Like the first time you heard it, some songs still touch you…From pop to country to folk music, here are the unforgettable songs that gave voice to your hopes and dreams.
If you had to make a list of all the unforgettable songs that have entertained and inspired us through the years, it's a good bet you'll find them included here. In this day and age we often turn to music for comfort and solace, and this albums are brimming with all the songs, both secular and devotional, which we have turned to time and again throughout our lives.
I am proud and delighted to bring you this collection of popular inspiration. I hope you enjoy it and find some familiar old favourites... and some new standards to help lift your spirits and warm your heart.
The Songs That Inspire Us
DO YOU BELIEVE IN MAGIC? - The Lovin' Spoonful
The first single from the Lovin' Spoonful's like-titled debut album, "Do You Believe In Magic?" went to №.9 in 1965 and established the jug-band influenced New York quartet as one of the great pop-rock bands of the 1960s. The salute to the magic of music was penned by the group's lead singer/guitarist John Sebastian (who later enjoyed à big solo hit in "Welcome Back") and is now in the Grammy and Rock and Roll Halls of Fame as well as the Rolling Stone 500 Greatest Songs list.
COAT OF MANY COLORS - Dolly Parton
Dolly Parton's biggest song is probably "I Will Always Love You," since it was a huge pop No.1 hit for Whitney Houston in addition to topping the country charts for Parton in 1974. But her favourite song is "Coat of Many Colors," her touching №.4 country hit from 1971. An autobiographical tune about the coat that her mother had made for her out of multicoloured rags (now exhibited at Parton's Dollywood theme park), it helped propel the rural Tennessee native to country music superstardom.
ROCKY MOUNTAIN HIGH - John Denver
John Deutschendorf,Jr. was born in Roswell, New Mexico, but as John Denver, he put Colorado first with "Rocky Mountain High." The №.9 pop hit from 1973 was later declared Colorado's second state song (after the floral "Where The Columbines Grow"). But Denver's love of Colorado and the Rockies was not limited to his name change: The beloved singer-songwriter also made a home in the popular Rockies ski town of Aspen, Colorado.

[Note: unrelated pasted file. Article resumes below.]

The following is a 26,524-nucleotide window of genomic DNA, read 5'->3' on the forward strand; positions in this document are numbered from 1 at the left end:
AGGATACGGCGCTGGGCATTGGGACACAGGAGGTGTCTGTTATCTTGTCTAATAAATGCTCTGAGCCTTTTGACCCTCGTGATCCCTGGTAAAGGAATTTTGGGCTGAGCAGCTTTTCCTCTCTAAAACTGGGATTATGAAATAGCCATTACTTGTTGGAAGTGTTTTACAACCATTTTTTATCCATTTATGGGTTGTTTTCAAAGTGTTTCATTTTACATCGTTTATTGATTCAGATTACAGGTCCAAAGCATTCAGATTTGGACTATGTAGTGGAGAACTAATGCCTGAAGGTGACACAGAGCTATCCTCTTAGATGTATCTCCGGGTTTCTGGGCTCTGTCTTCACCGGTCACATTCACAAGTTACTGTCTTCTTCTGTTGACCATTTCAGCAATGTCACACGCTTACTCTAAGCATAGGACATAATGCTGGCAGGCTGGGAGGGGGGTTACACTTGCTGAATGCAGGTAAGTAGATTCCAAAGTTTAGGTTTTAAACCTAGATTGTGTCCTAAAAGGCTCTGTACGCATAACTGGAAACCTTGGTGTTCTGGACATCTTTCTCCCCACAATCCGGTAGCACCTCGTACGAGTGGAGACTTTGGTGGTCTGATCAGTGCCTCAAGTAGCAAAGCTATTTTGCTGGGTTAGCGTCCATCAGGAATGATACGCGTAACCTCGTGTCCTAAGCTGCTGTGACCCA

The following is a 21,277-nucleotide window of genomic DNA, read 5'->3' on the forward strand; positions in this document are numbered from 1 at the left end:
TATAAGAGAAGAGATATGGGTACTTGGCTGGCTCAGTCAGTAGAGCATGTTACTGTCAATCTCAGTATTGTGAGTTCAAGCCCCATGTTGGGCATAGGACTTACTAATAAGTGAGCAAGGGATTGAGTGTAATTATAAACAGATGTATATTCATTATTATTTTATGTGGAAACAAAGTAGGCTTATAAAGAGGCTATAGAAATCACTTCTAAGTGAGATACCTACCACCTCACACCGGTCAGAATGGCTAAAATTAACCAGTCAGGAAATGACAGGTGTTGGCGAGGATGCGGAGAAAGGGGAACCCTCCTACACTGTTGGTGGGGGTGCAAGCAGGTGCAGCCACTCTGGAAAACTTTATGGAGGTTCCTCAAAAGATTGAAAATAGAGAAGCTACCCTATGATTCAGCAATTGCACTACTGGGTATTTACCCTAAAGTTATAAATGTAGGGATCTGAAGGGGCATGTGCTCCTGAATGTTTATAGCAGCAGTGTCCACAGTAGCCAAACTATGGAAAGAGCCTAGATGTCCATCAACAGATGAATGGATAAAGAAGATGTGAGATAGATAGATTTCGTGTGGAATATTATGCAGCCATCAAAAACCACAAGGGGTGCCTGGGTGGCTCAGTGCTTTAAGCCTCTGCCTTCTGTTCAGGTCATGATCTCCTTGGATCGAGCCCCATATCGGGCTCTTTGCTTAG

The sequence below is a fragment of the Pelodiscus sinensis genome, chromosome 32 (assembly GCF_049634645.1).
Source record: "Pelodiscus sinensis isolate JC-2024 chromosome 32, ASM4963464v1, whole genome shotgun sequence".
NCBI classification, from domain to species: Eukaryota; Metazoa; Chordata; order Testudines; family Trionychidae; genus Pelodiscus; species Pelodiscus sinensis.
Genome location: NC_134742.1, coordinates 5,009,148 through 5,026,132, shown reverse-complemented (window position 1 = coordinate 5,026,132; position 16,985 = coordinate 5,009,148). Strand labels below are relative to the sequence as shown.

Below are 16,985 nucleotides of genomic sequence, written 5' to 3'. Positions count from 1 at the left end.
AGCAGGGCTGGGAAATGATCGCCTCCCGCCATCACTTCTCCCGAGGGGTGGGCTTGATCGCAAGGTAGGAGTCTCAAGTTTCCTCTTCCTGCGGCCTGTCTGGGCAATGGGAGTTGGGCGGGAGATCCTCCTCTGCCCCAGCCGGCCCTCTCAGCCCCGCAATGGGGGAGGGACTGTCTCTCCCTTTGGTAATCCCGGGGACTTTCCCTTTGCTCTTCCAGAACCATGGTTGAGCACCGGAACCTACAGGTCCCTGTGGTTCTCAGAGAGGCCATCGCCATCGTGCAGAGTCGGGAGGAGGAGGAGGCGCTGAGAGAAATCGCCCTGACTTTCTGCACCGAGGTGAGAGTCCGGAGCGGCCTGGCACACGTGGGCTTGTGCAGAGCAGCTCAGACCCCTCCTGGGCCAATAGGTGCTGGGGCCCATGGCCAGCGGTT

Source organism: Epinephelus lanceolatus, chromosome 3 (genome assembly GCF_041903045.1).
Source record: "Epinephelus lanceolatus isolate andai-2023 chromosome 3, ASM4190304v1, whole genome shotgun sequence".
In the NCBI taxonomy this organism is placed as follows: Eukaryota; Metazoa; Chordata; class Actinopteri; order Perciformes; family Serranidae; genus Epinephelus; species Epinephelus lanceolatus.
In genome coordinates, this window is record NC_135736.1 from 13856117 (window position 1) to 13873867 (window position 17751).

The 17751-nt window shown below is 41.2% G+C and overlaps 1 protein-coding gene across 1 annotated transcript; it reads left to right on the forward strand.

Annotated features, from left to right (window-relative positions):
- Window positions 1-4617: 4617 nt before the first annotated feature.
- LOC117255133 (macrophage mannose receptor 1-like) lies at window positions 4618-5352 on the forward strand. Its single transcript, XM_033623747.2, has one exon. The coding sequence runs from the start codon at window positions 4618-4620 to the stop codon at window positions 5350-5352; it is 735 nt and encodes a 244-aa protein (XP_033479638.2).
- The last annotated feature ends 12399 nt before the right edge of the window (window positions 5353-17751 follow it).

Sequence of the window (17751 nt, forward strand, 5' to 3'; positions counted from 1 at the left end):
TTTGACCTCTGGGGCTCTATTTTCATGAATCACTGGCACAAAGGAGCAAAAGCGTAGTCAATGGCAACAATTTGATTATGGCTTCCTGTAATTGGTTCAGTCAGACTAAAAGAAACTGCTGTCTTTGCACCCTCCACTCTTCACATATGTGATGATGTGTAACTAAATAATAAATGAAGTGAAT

YOUR SMILING FACE - James Taylor
As the follow-up to his Grammy winning 1977 hit "Handy Man," "Your Smiling Face" took James Taylor to the №.20 spot that year (it also made it to No. 6 on the Adult Contemporary singles chart). The understandably upbeat tune, which has since appeared in numerous Taylor album compilation, led off his classic "JT" album which also included "Handy Man" and further yielded the pop hit "Honey Don't Leave L.A." and the country hit "Bartender's Blues."
I WRITE THE SONGS - Barry Manilow
Pop superstar Barry Manilow had a hand in writing some of his big hits including "Could It Be Magic", "Even Now" and "Copacabana(At The Copa)", but ironically he did not write his biggest hit, "I Write The Songs". The 1976 chart topper and Grammy Song of the Year was written by the Beach Boys' Bruce Johnston, as a tribute to the group's songwriter genius Brian Wilson. But the 'I' in the song's title actually represents music itself — from which the inspiration for the writing of songs truly originates.
ON THE ROAD AGAIN - Willie Nelson
Willie Nelson's Grammy-winning country song "On the Road Again" topped the country chart in 1980, and reached №.20 on the pop chart. Written for the movie Honeysuckle Rose starring Nelson, Dyan Cannon and Amy Irving, it was also nominated for an Academy Award and later included in Rolling Stones 500 Greatest Songs of All Tune list. Expressing his love for "playing music with my friends", the song has since become a Nelson concert staple if not an outright signature song.
ONE MORE DAY - Diamond Rio
Country vocal group Diamond Rio topped the country singles charts in 2000 with "One More Day," which was the title track of its 2001 album. Also in 2001, the ultra-romantic love song made it to №.29 on the pop charts, one spot behind its biggest pop crossover hit "Beautiful Mess" from 2002. Ironically, the four-time Country Music Association Vocal Croup of the Year also scored pop hits with the incredulous "Unbelievable" as well as the affirming "I Believe."
MY WAY - Elvis Presley
Frank Sinatra's signature song "My Way" was actually a bigger hit for Elvis Presley, who took it to No.22 in 1977. Sinatra reached №.27 with it in 1969 (Brook Benton had a lesser hit with it the following year). Presley's version came from his Elvis In Concert TV special; the song, of course, originated with former teen idol Paul Anka, whose translation of French singer-songwriter Claude Francois's lyric was also covered memorably by the notorious punk rocker Sid Vicious.
YOU"LL NEVER WALK ALONE - Frank Sinatra
The inspirational "You'll Never Walk Alone" originated in the hit 1945 Rodgers & Hammerstein Broadway musical Carousel, and was a №.9 pop hit that year for Frank Sinatra. It was a hit in the 1960s for Patti LaBelle & Her Blue Belles, Gerry & The Pacemakers, Elvis Presley, and the Brooklyn Bridge, and is sung every year by Jerry Lewis at the close of his annual Muscular Dystrophy Association telethon.
(WE'RE GONNA) ROCK AROUND THE CLOCK - Bill Haley & His Comets
Erstwhile country music bandleader Bill Haley had broached the budding rock 'n' roll genre with his and His Comets' 1953 hit "Crazy Man, Crazy" and a cleaned-up cover of blues shouter Bug Joe Turner's racier R&B chart topper "Shake, Rattle And Roll" in 1954. But he went all the way in 1955 with the history-making "(We're Gonna) Rock Around the Clock". The chart-topper is in the Grammy and Rock and Roll Halls of Fame and in Rolling Stone's 500 Greatest Songs listing.